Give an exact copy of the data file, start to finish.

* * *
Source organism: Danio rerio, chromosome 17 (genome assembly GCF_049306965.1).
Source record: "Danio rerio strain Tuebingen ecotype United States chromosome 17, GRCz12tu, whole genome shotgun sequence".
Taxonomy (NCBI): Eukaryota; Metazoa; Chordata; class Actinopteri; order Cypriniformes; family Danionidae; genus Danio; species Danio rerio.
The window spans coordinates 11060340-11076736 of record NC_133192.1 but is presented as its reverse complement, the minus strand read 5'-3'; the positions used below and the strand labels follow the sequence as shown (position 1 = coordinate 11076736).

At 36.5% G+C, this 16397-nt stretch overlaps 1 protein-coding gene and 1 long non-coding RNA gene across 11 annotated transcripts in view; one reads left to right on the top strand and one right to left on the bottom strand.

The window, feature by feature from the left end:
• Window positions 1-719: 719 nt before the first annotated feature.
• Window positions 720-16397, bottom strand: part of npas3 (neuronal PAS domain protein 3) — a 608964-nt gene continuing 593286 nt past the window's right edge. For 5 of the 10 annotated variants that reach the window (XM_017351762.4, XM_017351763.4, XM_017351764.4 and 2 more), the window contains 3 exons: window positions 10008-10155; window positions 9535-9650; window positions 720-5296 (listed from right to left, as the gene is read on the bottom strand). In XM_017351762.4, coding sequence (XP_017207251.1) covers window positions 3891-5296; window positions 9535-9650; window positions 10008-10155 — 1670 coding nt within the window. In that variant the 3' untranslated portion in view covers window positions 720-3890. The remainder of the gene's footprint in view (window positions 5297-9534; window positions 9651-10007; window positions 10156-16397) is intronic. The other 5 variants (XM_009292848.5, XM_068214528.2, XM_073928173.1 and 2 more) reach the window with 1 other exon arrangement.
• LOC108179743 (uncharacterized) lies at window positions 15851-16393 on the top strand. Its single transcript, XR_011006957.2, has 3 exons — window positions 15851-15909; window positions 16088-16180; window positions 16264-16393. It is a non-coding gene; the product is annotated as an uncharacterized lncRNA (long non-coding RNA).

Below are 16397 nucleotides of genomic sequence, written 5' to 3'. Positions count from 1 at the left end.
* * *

Source organism: Danio rerio, chromosome 17 (genome assembly GCF_049306965.1).
Source record: "Danio rerio strain Tuebingen ecotype United States chromosome 17, GRCz12tu, whole genome shotgun sequence".
Taxonomy (NCBI): Eukaryota; Metazoa; Chordata; class Actinopteri; order Cypriniformes; family Danionidae; genus Danio; species Danio rerio.
The window spans coordinates 11060340-11076736 of record NC_133192.1 but is presented as its reverse complement, the minus strand read 5'-3'; the positions used below and the strand labels follow the sequence as shown (position 1 = coordinate 11076736).

At 36.5% G+C, this 16397-nt stretch overlaps 1 protein-coding gene and 1 long non-coding RNA gene across 11 annotated transcripts in view; one reads left to right on the top strand and one right to left on the bottom strand.

The window, feature by feature from the left end:
• Window positions 1-719: 719 nt before the first annotated feature.
• Window positions 720-16397, bottom strand: part of npas3 (neuronal PAS domain protein 3) — a 608964-nt gene continuing 593286 nt past the window's right edge. For 5 of the 10 annotated variants that reach the window (XM_017351762.4, XM_017351763.4, XM_017351764.4 and 2 more), the window contains 3 exons: window positions 10008-10155; window positions 9535-9650; window positions 720-5296 (listed from right to left, as the gene is read on the bottom strand). In XM_017351762.4, coding sequence (XP_017207251.1) covers window positions 3891-5296; window positions 9535-9650; window positions 10008-10155 — 1670 coding nt within the window. In that variant the 3' untranslated portion in view covers window positions 720-3890. The remainder of the gene's footprint in view (window positions 5297-9534; window positions 9651-10007; window positions 10156-16397) is intronic. The other 5 variants (XM_009292848.5, XM_068214528.2, XM_073928173.1 and 2 more) reach the window with 1 other exon arrangement.
• LOC108179743 (uncharacterized) lies at window positions 15851-16393 on the top strand. Its single transcript, XR_011006957.2, has 3 exons — window positions 15851-15909; window positions 16088-16180; window positions 16264-16393. It is a non-coding gene; the product is annotated as an uncharacterized lncRNA (long non-coding RNA).

Below are 16397 nucleotides of genomic sequence, written 5' to 3'. Positions count from 1 at the left end.